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The real loser in the US election will be the economy

Getty Images / Patrick Smith
Voters line up in Virginia in what polls show to be a tight race between President Barack Obama and Republican presidential candidate Mitt Romney.
Published Last updated This article is more than 2 years old.

No matter who wins the presidential race, we face the lamentable fact—and odd paradox—that the real loser will be the US economy because of the likelihood that legislative gridlock will prevent strong action on deficit reduction, tax reform or substantive progress on cutting our long-term national debt.

As a technology investor and business leader, I have a firm belief that you cannot effectively run an organization without teamwork and cooperation. It is a key tenet of breakthrough executive leadership. If the disastrous recent Superstorm Sandy on the eastern seaboard had one silver political lining it is that bipartisan political collaboration is possible, at least when there is no alternative.

We are in an odd and costly paradox. The great news is that we have the campaign behind us and finally are near a decision on the Presidency and the next Congress. On the other hand, because of the likely gridlock that will result from the split decision (almost no one is predicting an executive and legislative sweep for either party), we look forward to another period of legislative paralysis (at least until the next midterm congressional races in 2014) before we can break the impasse.

How can we be sure? Legislative leaders on both sides of the aisle promise us this. Senate Majority Leader Harry Reid (D-NV) called the 2013 House Republican agenda “Dead on Arrival.” And while congressional Republican Leaders Speaker John Boehner (R-OH) and Senator Mitch McConnell (R-KY) have been a little more circumspect publicly, it’s clear that the Republicans also are not about to cross party lines in droves.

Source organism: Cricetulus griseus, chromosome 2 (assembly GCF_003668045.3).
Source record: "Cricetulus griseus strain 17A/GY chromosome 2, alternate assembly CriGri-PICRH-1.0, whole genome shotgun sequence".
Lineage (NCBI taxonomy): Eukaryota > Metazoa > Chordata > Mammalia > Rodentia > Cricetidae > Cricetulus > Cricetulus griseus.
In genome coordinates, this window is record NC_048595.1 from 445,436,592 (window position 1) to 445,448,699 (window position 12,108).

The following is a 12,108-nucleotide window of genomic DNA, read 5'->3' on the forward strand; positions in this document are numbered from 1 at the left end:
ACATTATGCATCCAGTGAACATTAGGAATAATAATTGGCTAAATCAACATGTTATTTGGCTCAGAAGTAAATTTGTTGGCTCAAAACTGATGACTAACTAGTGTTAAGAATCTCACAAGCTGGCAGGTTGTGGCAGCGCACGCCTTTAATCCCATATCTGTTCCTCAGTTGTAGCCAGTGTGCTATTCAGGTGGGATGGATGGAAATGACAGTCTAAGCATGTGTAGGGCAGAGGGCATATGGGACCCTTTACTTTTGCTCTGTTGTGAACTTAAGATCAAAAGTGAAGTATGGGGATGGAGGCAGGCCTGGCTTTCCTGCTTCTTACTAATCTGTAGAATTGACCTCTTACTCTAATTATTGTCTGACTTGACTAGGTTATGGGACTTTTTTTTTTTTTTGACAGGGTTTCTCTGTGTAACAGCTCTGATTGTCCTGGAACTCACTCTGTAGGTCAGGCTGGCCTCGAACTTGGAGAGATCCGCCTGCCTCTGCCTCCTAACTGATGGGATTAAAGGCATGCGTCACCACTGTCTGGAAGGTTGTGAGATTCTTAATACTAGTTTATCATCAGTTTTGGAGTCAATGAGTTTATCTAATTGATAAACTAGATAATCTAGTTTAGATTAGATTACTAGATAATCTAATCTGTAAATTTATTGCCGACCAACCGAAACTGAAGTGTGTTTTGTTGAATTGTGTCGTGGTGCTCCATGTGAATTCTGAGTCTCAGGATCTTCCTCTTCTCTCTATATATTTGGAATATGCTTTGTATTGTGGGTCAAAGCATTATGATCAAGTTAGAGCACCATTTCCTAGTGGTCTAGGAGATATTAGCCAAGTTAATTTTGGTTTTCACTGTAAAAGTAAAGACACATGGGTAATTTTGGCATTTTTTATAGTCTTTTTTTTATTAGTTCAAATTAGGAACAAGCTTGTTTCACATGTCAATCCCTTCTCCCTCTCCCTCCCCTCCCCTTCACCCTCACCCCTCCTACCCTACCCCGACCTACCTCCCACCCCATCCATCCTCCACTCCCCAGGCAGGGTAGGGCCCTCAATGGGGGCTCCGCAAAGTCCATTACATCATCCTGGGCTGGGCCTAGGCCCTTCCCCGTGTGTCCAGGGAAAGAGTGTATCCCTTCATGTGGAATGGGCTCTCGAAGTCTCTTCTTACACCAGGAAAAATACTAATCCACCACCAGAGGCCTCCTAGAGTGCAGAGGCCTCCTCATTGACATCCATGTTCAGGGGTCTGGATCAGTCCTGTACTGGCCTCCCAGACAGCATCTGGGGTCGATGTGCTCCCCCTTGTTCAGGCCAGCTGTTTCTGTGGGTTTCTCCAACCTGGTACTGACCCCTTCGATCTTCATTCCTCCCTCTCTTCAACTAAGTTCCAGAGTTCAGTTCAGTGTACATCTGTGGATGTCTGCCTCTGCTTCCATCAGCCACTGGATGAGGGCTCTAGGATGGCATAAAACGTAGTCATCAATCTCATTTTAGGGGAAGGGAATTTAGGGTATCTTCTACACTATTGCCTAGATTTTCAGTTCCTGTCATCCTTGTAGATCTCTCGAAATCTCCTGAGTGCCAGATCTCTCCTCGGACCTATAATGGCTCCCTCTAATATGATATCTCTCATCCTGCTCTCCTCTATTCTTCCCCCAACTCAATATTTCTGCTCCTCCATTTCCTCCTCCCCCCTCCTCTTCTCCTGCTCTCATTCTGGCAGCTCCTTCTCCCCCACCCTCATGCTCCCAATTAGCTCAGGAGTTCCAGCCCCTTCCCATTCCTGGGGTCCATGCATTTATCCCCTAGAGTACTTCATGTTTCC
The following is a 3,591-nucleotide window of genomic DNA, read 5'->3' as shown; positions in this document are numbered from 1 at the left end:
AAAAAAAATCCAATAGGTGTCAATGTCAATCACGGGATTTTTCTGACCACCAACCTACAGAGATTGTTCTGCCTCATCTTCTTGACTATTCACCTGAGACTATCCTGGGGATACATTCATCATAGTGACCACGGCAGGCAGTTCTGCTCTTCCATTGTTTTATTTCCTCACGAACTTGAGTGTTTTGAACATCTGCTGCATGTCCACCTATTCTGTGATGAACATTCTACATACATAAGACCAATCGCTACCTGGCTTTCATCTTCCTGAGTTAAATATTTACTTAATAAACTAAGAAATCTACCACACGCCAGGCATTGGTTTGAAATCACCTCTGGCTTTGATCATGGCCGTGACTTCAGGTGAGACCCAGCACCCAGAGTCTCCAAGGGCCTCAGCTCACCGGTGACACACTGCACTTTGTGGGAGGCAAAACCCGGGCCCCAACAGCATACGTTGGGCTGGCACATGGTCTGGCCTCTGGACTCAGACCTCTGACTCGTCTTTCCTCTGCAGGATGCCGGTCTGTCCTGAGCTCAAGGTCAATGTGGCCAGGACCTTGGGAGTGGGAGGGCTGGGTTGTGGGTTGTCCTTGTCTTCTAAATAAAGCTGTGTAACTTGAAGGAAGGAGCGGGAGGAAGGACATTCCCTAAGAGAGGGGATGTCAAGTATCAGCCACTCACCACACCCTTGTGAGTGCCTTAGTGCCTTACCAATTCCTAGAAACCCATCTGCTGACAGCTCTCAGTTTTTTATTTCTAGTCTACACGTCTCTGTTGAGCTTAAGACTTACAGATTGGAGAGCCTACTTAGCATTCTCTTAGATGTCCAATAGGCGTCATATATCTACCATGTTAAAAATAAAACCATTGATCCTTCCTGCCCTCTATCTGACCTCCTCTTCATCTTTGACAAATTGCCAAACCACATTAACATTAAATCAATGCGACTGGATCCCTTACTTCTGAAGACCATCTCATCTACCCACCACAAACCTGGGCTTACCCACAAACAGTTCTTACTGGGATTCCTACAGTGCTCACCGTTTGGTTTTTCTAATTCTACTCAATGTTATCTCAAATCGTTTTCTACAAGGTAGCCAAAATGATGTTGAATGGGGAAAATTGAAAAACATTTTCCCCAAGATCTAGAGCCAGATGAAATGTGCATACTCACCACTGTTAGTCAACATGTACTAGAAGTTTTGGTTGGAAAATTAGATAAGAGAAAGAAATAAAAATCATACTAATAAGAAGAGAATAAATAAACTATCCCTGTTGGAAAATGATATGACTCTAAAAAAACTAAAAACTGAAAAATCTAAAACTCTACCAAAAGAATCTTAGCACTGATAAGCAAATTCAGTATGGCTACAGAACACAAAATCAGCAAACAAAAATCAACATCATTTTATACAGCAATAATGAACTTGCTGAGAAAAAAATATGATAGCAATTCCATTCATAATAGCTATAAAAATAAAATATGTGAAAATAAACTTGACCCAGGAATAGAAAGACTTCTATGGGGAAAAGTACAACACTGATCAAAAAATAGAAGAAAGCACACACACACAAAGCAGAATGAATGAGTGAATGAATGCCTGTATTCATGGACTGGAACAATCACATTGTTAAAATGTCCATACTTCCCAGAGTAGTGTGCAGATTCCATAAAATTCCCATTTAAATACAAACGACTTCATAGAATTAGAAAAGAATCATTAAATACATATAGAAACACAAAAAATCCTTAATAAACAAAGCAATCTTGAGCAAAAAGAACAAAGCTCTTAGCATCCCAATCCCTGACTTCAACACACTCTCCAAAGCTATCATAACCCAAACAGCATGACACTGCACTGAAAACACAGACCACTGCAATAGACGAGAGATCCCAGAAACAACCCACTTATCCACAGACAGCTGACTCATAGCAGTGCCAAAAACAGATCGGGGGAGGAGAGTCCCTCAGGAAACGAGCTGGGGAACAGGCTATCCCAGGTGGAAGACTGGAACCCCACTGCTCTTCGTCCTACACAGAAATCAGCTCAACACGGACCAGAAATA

When the candidates talk about moving “forward” and a “fresh start,” the first item of post-election economic business will be figuring a way to avoid the “fiscal cliff”—the expiration of tax cuts and automatic application of spending cuts that could be a huge impediment to the current uncertain recovery. The likeliest outcome to avoid the cliff is surely suboptimal: a “kick the can” approach that will postpone hard bargaining and tough tradeoffs.

This will continue to fuel the sort of economic uncertainty that stunts growth.

There have been “grand bargains” in the past. The Reagan-O’Neill economic tax and spending compromises of the early 1980s come to mind. What are the key elements? Balancing the budget and curbing government debt and interest payments. Simplifying the tax code—both corporate and personal. Expanding global balanced trade accords. Increasing effective investment in education. All of this could help create jobs and spur economic growth.

But with all the words spilt during the long campaign, there has been very little attention to the hard work of compromise that will be required to achieve another economic grand bargain. And unfortunately, public attention in the campaign has focused more on extremism than the center.

While it’s possible this all could change once the results are in, the smart money is betting on the opposite. That’s because political compromise can be personally costly, and in our current era of perpetual campaigning, another national election is only 24 months away.

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